than the result of his own individual act. He not only aided in their con- 
ception, but framed them, followed up the details of their execution, and 
in due time placed them at the disposal of the general government. Espe- 
cially was this true of the postal currency. A blank card in the centre of 
which a three, five cent, or more postage stamp was pasted by the hand, 
and on General Spinner's own desk, constituted the issue of this currency, 
till the engraver's skill could be sought and the printing-press utilized for 
its production. 

The national banking system, also, and the laws thrown about its estab- 
lishment were the outcome of what General Spinner conceived to be the 
duty of the hour as well as the requirements of the situation. Not that 
he was the friend of inflation and desirous of a double currency standard 
— this latter, in his judgment, was as illogical as a double standard for the 
measurement of lengths — but banks with a perfectly secured circulation 
made current throughout the Union were a necessity, and this a wise bank 
act would properly subserve. He believed national struggles should be 
met by national issues, based on the nation's honor and the nation's 

General Spinner's devotion to the many interests now on hand in be- 
half of the government was exceedingly marked. Through all the years 




of the war he never left his post for a single day. Indeed, his fidelity se- 
cured for him the memorable soubriquet " the watch-dog of the treasury.' 
Frequently he passed day and night within the treasury building, receiv- 


ing his meals from without, converting a little room in the rear of his 
office into a chamber for sleep. As congress held him responsible not 
only for a faithful performance of his own duties but likewise of all the 
clerks in his employ, he felt that the keenest vigilance was required not 
only to give efficiency to his department but to meet the demands resting 
upon him. When he assumed his duties as treasurer he found its work- 
ing force consisting of only twenty employees; and with this feeble band 
for months the multiplied labors incident to the war were carried on be- 
fore congress provided relief. His report dated December 2, 1861, closes 
with this significant statement: " and the further fact that this immense 
business has been conducted by the ordinary force of the office with 
accuracy, promptness, and dispatch, and to the entire satisfaction of all 
having business with the office, makes it unnecessary to say that all persons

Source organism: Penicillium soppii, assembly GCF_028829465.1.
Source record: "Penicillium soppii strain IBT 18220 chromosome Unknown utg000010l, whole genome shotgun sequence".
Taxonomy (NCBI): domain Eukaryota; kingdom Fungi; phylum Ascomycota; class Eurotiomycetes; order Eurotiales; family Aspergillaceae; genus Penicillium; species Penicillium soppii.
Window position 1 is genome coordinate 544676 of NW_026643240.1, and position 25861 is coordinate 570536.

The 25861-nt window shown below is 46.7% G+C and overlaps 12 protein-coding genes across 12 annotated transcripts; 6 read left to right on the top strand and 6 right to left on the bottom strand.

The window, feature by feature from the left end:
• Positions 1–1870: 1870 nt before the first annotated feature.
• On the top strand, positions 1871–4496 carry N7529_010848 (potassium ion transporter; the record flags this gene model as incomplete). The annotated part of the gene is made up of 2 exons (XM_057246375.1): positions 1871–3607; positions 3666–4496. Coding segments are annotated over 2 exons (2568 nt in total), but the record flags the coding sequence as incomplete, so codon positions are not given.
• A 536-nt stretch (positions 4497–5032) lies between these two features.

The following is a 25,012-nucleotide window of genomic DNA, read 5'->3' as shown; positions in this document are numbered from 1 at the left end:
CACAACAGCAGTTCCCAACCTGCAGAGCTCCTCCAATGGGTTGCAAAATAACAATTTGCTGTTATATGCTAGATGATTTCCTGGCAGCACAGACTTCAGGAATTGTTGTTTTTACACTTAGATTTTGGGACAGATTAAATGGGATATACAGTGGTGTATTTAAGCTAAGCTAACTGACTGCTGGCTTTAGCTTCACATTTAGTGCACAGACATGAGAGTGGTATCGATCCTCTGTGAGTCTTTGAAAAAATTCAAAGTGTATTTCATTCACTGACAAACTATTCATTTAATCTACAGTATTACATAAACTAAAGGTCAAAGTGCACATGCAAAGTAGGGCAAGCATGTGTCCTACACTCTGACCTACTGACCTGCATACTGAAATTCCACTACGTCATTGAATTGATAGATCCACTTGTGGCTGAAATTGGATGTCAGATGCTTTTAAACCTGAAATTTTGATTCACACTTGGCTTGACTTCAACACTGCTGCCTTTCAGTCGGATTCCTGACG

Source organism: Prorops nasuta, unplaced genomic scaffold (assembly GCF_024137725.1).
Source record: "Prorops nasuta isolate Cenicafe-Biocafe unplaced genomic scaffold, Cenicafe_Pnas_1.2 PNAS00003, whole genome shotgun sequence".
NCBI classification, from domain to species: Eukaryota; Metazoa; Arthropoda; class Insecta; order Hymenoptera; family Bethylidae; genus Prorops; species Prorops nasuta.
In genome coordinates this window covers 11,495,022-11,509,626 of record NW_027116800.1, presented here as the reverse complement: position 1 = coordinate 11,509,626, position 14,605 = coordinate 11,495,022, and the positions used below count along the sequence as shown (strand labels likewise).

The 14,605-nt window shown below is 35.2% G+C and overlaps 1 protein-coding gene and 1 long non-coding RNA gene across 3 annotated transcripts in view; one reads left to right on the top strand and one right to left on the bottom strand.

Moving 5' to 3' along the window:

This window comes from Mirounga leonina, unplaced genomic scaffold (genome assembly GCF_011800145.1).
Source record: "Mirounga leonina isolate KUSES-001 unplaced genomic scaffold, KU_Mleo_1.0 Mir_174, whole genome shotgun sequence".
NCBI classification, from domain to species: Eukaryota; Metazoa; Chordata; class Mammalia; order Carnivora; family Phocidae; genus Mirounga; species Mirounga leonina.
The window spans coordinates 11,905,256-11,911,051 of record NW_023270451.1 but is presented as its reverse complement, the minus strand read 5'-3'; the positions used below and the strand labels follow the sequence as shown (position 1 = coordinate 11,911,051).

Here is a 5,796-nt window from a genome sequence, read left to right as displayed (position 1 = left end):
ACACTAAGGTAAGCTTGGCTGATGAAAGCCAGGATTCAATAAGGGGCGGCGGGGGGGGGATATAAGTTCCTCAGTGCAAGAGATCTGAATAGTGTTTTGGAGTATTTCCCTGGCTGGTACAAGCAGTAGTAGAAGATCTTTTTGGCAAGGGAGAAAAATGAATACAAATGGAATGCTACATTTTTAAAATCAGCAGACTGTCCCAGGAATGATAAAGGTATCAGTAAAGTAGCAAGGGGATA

now employed have done their duty, and that some have labored beyond 
the endurance of most men." 

Preeminently was this true of himself. Owing to the immense increase 
and pressure of business which events were constantly occasioning, con 
gress soon saw, however, the need of supplementing the force in his depart- 
ment ; and in less than a year the services of three hundred and fifty 
were regarded in nosense as inadequate to meet the claims made upon it. 
One of his companions in the treasury, Hon. Hugh McCulloch, gives 
this testimony concerning him : " A more trustworthy, conscientious, up- 
right man than Francis E. Spinner never held an office under this govern 
ment or any other. Until I knew him I had not met a man with more 
disposition or capacity for hard work than myself. In General Spinner 
I found in this respect, as well as in many others, my superior. He 
worked constantly from nine to ten hours a day, and when business was 
unusually pressing his working hours were extended from twelve to fifteen. 
He liked the place, was familiar with its business to the minutest detail, 
and he should have remained in it until he was no longer able to perform 
its duties. His name should be inscribed high in the roll of honor for 
meritorious services at a time when the government was greatly in need 
of such services as he was able to render and heartily rendered." To 
this he adds that " his resignation was caused by a disagreement between 
himself and the secretary about appointments to his bureau. As he was 
a bonded officer, he thought, and correctly, that he should control the ap- 
pointment of clerks for whose acts he was responsible. He did control 
them when I was secretary, and he did under Mr. Fessenden and Mr. 

General Spinner resigned the treasuryship after fourteen years of ser- 


vice, June 30, 1875. As the exigencies of the war made heavy drafts for